‘Chelsea’s vast armada’, as Sewell labelled them, outnumbered their Real counterparts by more than two to one, but the Blues were also backed by much of the 45,000-strong Greek crowd inside the Karaiskakis Stadium, 200 yards from the sea on the Piraeus coast. This was ostensibly on the promise that the Londoners would return the favour later that month, when Panathinaikos took on Ajax in the European Cup final at Wembley.
But there was a more symbolic reason that the locals took to Harris, Hudson & Co. Greece had lived under a hated and violent far-right military junta since 1967; civil liberties were severely suppressed as the world’s oldest democracy was dismantled, with the junta prone to torturing any dissenters – or worse. While the Greek authorities were keen to put on a sheen of libertarianism for UEFA and their big final, the regime’s ideology aligned closely with that of General Franco, who was ruling Spain at the time.
Real Madrid, rightly or wrongly, were firmly seen as Franco’s team, and the ground’s VIP areas – as recalled by Osgood’s agent Greg Tesser – “were full of self-confessed fascists”. The players emerged onto the pitch flanked by guards, before being paraded around the surrounding athletics track in an ostentatious ceremonial march that delayed the kick-off by five minutes.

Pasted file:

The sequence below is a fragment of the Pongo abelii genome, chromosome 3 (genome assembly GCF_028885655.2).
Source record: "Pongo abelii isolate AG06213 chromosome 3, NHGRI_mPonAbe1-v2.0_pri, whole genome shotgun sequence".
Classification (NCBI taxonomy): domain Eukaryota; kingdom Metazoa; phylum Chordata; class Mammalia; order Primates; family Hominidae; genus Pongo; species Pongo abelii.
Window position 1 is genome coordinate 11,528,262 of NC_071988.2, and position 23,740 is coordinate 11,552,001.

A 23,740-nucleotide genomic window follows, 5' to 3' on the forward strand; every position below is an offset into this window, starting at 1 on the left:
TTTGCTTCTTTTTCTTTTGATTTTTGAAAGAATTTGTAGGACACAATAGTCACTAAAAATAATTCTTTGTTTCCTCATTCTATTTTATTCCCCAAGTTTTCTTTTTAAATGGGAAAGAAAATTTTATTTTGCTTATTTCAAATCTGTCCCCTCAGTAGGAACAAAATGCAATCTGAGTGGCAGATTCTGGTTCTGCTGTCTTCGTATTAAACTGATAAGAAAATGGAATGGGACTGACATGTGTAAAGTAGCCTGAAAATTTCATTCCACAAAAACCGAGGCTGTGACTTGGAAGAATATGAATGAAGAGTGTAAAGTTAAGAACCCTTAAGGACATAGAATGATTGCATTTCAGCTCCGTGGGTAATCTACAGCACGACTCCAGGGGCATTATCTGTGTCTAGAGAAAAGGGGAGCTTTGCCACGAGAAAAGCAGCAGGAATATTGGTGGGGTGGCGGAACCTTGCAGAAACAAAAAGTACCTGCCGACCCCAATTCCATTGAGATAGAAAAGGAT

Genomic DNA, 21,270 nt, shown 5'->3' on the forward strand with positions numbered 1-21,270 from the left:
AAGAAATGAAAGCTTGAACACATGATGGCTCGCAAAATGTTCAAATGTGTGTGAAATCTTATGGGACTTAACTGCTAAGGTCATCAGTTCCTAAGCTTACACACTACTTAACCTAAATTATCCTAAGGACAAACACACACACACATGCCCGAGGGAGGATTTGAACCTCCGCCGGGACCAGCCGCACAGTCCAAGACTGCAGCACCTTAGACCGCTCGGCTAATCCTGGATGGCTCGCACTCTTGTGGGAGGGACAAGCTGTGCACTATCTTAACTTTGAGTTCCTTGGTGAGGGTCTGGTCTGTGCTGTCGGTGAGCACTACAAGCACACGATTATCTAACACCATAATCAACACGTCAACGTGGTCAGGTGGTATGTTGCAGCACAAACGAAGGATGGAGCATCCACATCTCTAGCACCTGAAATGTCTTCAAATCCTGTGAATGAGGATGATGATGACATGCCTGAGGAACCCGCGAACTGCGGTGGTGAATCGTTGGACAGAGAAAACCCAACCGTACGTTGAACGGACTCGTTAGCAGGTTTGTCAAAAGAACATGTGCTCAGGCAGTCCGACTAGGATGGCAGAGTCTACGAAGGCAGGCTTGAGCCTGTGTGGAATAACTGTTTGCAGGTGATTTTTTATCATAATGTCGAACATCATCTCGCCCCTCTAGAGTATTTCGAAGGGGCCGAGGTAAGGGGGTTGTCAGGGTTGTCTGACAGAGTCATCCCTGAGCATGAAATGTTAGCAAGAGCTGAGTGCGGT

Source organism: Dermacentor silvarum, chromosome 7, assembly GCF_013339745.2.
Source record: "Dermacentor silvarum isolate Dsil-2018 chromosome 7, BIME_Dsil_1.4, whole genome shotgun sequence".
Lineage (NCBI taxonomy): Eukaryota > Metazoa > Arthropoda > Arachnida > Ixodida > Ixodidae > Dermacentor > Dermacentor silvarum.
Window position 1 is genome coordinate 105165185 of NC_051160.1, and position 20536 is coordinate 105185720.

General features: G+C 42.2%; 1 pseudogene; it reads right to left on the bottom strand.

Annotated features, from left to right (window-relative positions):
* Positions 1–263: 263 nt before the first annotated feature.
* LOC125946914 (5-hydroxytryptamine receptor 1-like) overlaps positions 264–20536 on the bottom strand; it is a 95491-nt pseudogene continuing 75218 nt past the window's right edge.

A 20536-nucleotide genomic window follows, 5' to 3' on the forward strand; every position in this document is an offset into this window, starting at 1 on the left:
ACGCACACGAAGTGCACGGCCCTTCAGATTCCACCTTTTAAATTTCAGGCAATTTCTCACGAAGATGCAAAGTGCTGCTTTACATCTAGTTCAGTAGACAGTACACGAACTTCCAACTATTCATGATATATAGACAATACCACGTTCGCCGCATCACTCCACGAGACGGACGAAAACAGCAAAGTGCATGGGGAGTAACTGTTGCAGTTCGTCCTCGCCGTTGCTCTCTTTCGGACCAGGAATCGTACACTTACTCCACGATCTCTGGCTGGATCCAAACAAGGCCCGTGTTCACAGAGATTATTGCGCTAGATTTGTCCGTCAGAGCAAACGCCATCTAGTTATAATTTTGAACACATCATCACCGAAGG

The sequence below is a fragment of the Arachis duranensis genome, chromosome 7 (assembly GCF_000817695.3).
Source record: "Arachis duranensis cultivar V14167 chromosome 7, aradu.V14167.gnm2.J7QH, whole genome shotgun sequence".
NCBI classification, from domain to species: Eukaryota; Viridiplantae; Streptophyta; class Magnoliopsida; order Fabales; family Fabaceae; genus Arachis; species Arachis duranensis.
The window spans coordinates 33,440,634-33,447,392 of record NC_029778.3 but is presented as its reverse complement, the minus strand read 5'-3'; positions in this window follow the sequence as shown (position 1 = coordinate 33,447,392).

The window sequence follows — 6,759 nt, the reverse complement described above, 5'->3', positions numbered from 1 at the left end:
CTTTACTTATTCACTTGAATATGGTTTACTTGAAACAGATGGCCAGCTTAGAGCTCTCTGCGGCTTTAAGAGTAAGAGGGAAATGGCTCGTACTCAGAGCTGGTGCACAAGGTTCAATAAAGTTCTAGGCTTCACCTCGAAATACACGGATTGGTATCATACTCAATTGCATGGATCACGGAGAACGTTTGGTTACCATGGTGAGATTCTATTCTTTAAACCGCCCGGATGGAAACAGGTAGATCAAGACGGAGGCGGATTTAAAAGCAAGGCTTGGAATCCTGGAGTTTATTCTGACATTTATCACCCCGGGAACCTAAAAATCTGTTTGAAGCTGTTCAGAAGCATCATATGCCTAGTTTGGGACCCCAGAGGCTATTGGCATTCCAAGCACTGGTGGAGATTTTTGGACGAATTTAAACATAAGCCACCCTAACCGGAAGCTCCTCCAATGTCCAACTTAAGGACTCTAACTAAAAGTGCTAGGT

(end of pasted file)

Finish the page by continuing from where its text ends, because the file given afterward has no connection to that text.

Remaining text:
The clash soon reminded Chelsea that while Real Madrid were not the power of old, they were still Real Madrid. The Ye-yes battered the Blues, even in the face of a tremendous left-footed hooked strike from Osgood which put the latter 1-0 up shortly after half-time. Only a series of saves from Peter Bonetti and resolute defending saved them. “We were a bit fortunate – the first game was a bit iffy,” Harris admits to FFT.
All of the pressure told eventually, and Zoco pounced on a miskick from John Dempsey to equalise. “I’d only just come on and they scored!” laughs Baldwin. “They had a table with the medals laid out near the touchline, which they immediately packed up and took away.” The military guard ready to greet the champions retreated, and with neither team finding a way through in a tense 30 minutes of extra time, a replay was booked in for two days later at the same venue.